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If there was no betting in poker and players were forced to go all-in every hand, the expected value for each player would be their hand equity times the pot.

Ev=Eq*Pot

Example: In a gambling HU game each player has to ante $100, and there is no future betting, Player1 gets dealt 44, and player gets 98 What is each player’s expected payoff?



Slow Playing Gone Wrong

I was recently told about a hand that illustrates why slow playing is such a bad strategy. In a $2/$5 cash game, everyone folded around to a really tight old guy who limped for $5 out of his $1,300 effective stack. Hero decided to raise to $15 with AA



Hand Analysis From WPT Borgata Winter Poker Open

You’re sitting in the WPT Borgata Winter Poker Open. Many players are raise/calling goofy hands out of position. 5 4, K T. You haven’t had many hands go your way.

You get dealt Jacks UTG+2. The blinds are 250/500. You open to 1700.

It gets folded around to a Latino gentleman in the big blind. He has played 30% of the hands during the day, but he limps generally. He likes to call preflop when someone else raises, and then calls when someone squeezes.

He looks at your raise and asks the dealer quietly, “how much is it?”

He then stamps out 5800 and stares you down.

You have 22K in your stack.

What do you do?

(Actually come up with an answer before you scroll down. It makes the learning process more fun and memorable).


If you enjoy the full article you may be interested in Alexander Fitzgerald’s new book which is currently available for pre-order (paperback or ebook). It will be sent to you as soon as it publishes: Excelling at Live Poker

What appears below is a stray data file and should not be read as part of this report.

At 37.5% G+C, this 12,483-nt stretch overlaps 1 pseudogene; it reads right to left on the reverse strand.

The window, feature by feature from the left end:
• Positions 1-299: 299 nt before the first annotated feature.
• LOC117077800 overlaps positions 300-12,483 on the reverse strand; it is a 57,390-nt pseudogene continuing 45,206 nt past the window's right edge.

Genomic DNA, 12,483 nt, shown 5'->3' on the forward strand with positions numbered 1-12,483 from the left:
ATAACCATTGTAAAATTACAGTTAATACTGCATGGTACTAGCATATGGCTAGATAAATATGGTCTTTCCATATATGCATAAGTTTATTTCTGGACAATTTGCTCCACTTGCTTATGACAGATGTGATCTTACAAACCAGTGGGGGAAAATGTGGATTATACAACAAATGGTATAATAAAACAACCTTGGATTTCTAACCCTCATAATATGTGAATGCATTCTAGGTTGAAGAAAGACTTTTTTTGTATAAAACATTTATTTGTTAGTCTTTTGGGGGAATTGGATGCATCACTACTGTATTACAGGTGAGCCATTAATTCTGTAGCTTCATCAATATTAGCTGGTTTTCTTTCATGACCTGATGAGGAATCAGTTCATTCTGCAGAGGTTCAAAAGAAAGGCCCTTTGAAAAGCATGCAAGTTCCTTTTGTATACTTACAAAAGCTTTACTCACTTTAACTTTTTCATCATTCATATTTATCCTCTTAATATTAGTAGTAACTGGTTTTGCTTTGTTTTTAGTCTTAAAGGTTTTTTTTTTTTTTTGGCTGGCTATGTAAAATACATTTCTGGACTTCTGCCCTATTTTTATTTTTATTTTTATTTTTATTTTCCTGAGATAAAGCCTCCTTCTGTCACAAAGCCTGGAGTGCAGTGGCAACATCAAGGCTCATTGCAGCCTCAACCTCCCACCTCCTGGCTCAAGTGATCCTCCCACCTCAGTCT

Overplaying a marginal pair

I was recently told about a hand that illustrates a few costly mistakes that many amateur poker players make on a regular basis. In a $1/$2 no-limit cash game, all seven players limped around to our Hero in the small blind who raised to $8 out of his $150 effective stack with 9-9.



In this series of PokerSnowie hand history reviews, Byron Jacobs and Jonathan Little discuss an interesting spot that Byron played that Snowie disagrees with. Jonathan usually figures out why Snowie chose its play, but even he is sometimes stumped.

This week, Byron and Jonathan discuss rivering trips.



Avoiding a Cooler with Pocket Jacks

I recently played a fun hand from a $1,500 buy-in side event that I think is incredibly educational. With blinds at 400/800 with a 100 ante, a loose, aggressive player raised to 1,800 out of his 30,000 stack from third position at a nine-handed table. I found pocket Jacks on the button and 3-bet (re-raised) to 4,400 out of my 25,000 stack.



In this series of PokerSnowie hand history reviews, Byron Jacobs and Jonathan Little discuss an interesting spot that Byron played that Snowie disagrees with. Jonathan usually figures out why Snowie chose its play, but even he is sometimes stumped.

This week, Byron and Jonathan discuss playing a vulnerable top pair with a decent kicker.



In this series of PokerSnowie hand history reviews, Byron Jacobs and Jonathan Little discuss an interesting spot that Byron played that Snowie disagrees with. Jonathan usually figures out why Snowie chose its play, but even he is sometimes stumped.

This week, Byron and Jonathan discuss calling off with only a marginal over pair.



Slow Playing is Risky

Today I am going to share with you a hand I played last year in a $1,000 side event at the Hard Rock in Hollywood Florida. Up until this point, my table had been fairly tight and passive. No one was too crazy.

Everyone folded to me in second position at a nine-handed table and I raised to 375 out of my 9,000 effective stack at 75/150 with Ks-Qs. The cutoff and button both called. The blinds folded.



In this series of PokerSnowie hand history reviews, Byron Jacobs and Jonathan Little discuss an interesting spot that Byron played that Snowie disagrees with. Jonathan usually figures out why Snowie chose its play, but even he is sometimes stumped.

This week, Byron and Jonathan discuss calling an over-bet with middle pair.


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